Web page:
Trump says he doesn't believe Israel is spying on U.S.

President TrumpDonald John TrumpNew Bob Woodward book will include details of 25 personal letters between Trump and Kim Jong Un On The Money: Pelosi, Mnuchin talk but make no progress on ending stalemate | Trump grabs 'third rail' of politics with payroll tax pause | Trump uses racist tropes to pitch fair housing repeal to 'suburban housewife' Biden commemorates anniversary of Charlottesville 'Unite the Right' rally: 'We are in a battle for the soul of our nation' MORE said Thursday he does not believe the Israeli government is spying on the United States.

His remarks came after a news report said U.S. officials thought Israel had placed surveillance devices around Washington.

“I don’t think the Israelis are spying on us,” Trump told reporters on the South Lawn of the White House. “I really would find that hard to believe.”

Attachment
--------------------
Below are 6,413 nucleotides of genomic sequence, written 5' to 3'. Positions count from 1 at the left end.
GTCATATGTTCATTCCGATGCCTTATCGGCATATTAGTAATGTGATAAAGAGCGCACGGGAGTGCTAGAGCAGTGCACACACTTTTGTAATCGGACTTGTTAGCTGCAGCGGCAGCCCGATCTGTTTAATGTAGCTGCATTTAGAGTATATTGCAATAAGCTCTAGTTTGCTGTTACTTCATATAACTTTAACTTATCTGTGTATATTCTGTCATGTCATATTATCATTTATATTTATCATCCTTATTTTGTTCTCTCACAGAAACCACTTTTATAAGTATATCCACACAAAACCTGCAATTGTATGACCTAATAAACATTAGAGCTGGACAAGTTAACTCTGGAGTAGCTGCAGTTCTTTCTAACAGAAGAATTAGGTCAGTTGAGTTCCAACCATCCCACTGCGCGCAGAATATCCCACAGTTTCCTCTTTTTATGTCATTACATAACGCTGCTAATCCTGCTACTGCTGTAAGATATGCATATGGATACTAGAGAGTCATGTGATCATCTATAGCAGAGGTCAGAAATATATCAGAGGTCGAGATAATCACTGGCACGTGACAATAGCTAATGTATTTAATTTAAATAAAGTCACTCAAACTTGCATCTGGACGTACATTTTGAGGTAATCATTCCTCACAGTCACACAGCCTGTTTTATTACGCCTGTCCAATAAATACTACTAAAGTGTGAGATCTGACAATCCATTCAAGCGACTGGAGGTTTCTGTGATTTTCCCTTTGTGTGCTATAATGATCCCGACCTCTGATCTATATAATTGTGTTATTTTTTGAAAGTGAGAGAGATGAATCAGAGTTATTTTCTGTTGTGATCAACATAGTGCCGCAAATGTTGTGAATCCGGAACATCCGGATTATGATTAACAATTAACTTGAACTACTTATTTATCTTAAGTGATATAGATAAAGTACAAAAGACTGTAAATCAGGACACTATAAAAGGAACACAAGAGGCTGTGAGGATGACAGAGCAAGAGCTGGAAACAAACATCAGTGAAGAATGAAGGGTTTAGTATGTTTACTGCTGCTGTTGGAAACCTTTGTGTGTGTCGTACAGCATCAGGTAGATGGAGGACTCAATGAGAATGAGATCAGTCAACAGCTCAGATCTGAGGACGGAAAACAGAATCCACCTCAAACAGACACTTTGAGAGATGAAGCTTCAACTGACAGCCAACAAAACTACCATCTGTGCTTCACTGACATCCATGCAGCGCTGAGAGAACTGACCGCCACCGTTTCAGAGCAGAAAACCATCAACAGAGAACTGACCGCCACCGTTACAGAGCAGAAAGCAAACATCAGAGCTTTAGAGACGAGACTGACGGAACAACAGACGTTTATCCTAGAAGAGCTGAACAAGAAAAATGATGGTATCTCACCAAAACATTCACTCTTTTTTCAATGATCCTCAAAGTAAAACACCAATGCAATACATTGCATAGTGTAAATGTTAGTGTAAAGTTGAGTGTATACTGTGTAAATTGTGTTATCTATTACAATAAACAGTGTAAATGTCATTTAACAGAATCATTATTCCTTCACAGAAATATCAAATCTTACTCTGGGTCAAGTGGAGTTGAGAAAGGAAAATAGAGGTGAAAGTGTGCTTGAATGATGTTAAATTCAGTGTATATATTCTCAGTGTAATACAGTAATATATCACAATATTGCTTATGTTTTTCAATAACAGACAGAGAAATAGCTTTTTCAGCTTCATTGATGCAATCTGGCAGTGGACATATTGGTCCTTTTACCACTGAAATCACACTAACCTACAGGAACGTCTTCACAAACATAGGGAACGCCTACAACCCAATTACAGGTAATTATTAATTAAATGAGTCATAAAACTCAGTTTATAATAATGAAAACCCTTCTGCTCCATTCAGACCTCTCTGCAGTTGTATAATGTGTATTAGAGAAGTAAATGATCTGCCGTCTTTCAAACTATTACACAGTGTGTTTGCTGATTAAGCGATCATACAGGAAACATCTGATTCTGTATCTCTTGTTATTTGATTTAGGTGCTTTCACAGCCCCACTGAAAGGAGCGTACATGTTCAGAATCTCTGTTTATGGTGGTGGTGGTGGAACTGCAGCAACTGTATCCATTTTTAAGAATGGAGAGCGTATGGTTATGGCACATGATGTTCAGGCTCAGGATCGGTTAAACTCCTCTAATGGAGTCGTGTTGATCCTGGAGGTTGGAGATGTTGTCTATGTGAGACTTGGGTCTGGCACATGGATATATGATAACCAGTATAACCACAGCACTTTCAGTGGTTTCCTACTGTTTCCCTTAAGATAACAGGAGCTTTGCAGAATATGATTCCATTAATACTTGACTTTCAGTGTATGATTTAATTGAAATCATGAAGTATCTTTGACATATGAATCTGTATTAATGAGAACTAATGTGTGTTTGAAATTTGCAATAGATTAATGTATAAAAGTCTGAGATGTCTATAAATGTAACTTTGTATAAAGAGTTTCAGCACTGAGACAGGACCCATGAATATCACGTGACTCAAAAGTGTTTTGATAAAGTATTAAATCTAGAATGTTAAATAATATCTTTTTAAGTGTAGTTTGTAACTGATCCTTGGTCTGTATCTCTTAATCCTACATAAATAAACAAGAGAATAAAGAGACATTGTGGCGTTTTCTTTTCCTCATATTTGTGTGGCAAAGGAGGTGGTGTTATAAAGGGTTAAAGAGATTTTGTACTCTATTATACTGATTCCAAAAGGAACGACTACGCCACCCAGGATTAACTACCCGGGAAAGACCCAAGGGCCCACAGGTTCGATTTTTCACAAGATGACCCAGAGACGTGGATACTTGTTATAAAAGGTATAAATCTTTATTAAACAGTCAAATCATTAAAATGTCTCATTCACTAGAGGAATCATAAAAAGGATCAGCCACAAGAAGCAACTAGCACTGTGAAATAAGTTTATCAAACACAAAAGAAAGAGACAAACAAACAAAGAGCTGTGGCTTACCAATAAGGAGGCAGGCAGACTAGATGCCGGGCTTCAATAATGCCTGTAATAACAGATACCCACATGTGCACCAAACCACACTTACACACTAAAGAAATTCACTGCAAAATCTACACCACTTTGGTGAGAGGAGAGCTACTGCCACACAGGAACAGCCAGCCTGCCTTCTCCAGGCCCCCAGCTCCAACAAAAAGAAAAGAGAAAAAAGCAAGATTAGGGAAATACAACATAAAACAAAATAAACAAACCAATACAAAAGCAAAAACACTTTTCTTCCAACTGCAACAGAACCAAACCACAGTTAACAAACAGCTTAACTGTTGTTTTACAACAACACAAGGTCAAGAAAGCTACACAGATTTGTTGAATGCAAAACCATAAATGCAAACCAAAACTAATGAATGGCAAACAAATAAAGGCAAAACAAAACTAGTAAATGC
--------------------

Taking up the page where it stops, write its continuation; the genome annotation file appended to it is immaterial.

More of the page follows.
Trump said he has a strong relationship with Israel, pointing to his administration’s policies on Iran, of which the Israeli government has been supportive. Trump later added that "anything is possible" but repeated that he doesn't believe it. 

Trump made the remarks before departing for a speech at the House GOP retreat in Baltimore on Thursday evening. 

Politico reported earlier Thursday, citing anonymous former U.S. officials, that the government concluded in the last two years that Israel was likely responsible for the placement of cellphone spying devices commonly known as “Stingrays” around Washington.

The report said that the Trump administration did not impose consequences on Israel over the revelations.

The Israeli government has denied the report in statements to various news outlets.

“There is a longstanding commitment, and a directive from the Israeli government not to engage in any intelligence operations in the U.S.,” the office of Israel Prime Minister Benjamin NetanyahuBenjamin (Bibi) NetanyahuMORE said, according to BBC.

The devices, formally known as International Mobile Subscriber Identity catchers, exploit cell towers and can intercept cellphone communications. The Department of Homeland Security disclosed signs of the technology around Washington, including sensitive facilities like the White House, last year but did not attribute them to any particular actor.